She didn’t elaborate, didn’t expand on anything. Before I could ask her any more about it, she changed the subject to the tasks at hand for us closing the ride and walked away. I never did get a chance to broach the subject again, because she seemed to be all business following our conversation.
I’m not sure why I didn’t look up the date she mentioned sooner. I guess it never crossed my mind. Not until later.
After that, Karen seemed to take an odd interest in me. She had some measure of clout with the rest of the cast, and got leeway to go through plenty of backstage areas, so she started showing me all of the various nooks and crannies of the Haunted Mansion, very deliberately pointing out details like a tour guide. I got to learn the ins and outs of the attraction fairly well, and even had a chance to walk through the entire thing at one point with lights-on, thanks to Karen. In a way, I felt weirdly accepted, almost initiated… It’s hard to describe, but I was grateful anyway.
Which brings me to 2004, and the main reason I tell this whole story.
I’d been at the Haunted Mansion just under a year by that point, and my initial worries and irrational fears had finally begun to subside. I hadn’t seen anything out of the ordinary during my time spent in the attraction, whether on set or backstage. Any notion of real ghost sightings was just the occasional in-joke between CMs, and even I wondered if my mother had just made it up to scare the people that worked with her and it had stuck around as a local legend since.
It was a February night, and I had just come back for my last shift of the evening. I was assigned to the load area and the crowds were relatively sparse, since it was around parade time and the route at Magic Kingdom passes through Liberty Square. Those riding either had no idea it was happening or ducked in to take advantage of the lull it caused.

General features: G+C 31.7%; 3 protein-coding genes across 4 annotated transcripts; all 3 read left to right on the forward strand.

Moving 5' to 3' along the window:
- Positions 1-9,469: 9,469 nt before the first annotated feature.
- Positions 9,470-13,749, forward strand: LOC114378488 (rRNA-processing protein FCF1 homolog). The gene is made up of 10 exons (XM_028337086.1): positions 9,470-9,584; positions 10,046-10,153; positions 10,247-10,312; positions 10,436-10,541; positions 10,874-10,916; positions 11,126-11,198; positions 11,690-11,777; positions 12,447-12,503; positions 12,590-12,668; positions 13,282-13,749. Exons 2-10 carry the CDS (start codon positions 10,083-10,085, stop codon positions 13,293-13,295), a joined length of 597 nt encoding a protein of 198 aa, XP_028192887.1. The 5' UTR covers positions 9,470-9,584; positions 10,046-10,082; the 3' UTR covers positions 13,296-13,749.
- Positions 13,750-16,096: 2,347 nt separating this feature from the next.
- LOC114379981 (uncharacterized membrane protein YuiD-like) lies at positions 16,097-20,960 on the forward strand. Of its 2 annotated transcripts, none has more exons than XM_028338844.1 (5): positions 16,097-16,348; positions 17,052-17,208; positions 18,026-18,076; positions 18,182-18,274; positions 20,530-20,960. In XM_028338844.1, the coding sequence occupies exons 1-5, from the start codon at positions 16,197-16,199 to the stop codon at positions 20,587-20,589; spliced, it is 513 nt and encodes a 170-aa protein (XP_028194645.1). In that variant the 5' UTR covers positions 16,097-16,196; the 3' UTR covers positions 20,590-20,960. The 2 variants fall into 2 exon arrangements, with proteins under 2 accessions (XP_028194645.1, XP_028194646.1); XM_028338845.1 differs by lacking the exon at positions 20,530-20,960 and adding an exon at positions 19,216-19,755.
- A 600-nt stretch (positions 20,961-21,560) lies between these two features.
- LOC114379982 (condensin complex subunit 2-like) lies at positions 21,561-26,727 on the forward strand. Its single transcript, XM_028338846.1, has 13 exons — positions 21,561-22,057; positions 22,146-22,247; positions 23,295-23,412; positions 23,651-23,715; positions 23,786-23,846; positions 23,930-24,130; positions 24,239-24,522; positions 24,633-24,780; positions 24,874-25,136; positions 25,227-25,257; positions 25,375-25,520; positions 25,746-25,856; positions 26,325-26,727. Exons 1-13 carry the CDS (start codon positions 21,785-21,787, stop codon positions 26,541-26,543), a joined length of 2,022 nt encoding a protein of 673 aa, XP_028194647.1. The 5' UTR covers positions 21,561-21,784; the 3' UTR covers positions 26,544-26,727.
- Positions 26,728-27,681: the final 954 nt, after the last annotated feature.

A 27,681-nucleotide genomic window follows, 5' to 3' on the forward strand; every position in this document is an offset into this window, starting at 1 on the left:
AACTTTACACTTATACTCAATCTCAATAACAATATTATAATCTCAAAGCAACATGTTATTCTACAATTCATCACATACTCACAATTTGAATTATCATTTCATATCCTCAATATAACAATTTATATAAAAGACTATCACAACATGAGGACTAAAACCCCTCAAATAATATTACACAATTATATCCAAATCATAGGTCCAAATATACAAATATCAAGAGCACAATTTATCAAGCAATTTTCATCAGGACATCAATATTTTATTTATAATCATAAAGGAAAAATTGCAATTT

I had grown pretty accustomed to being a grim, spooky maid by now, since the Haunted Mansion is the one attraction where CMs don’t have to smile. I escorted the few guests that came through into their doombuggies and walked the moving conveyor belt at an easy pace. The people coming through gradually became fewer and fewer, which seemed odd considering it wasn’t really that late at night.
And then the inflow stopped. There was a good five-minute stretch after I sent the last couple guests along where no one came down the corridor; just me, all alone, with the constant loop of familiar haunting sounds and the never ending line of doombuggies.
I started to get that itch of worry again as my mom’s story popped back in my head, but I tried to push it down. Another couple minutes of nothing, not even another CM to accompany me (usually there’s more than one of us in there), and I really started to get nervous. I was just reaching for the little shortwave radio we kept on hand to communicate when it crackled to life, making me jump.
It was Karen’s voice on the other end. “I’m at unload,” she said. It was hard to tell over the crappy receiver, but I think she sounded on edge. “Keep your eyes peeled.”
“For what?” I asked. Last I checked, Karen wasn’t on duty at unload, or on the ride in general that night.
Even before she responded, I had this terrible feeling I knew exactly what was about to happen, and I looked up as she said something else I don’t really remember.
There he was.
Just like in my mother’s story, he came gliding down the line in a doombuggy that should have been empty. Thin, near skeletal hands folded on the head of a black cane, a dusty suit and a face that reminded me of some scavenger bird. He was so still, he could have been a statue – apart from the fine, wispy hairs on his head, nothing on him moved. He didn’t blink, and his blue eyes didn’t even twitch; it was like he was boring a hole in the back of the car in front of him with his gaze.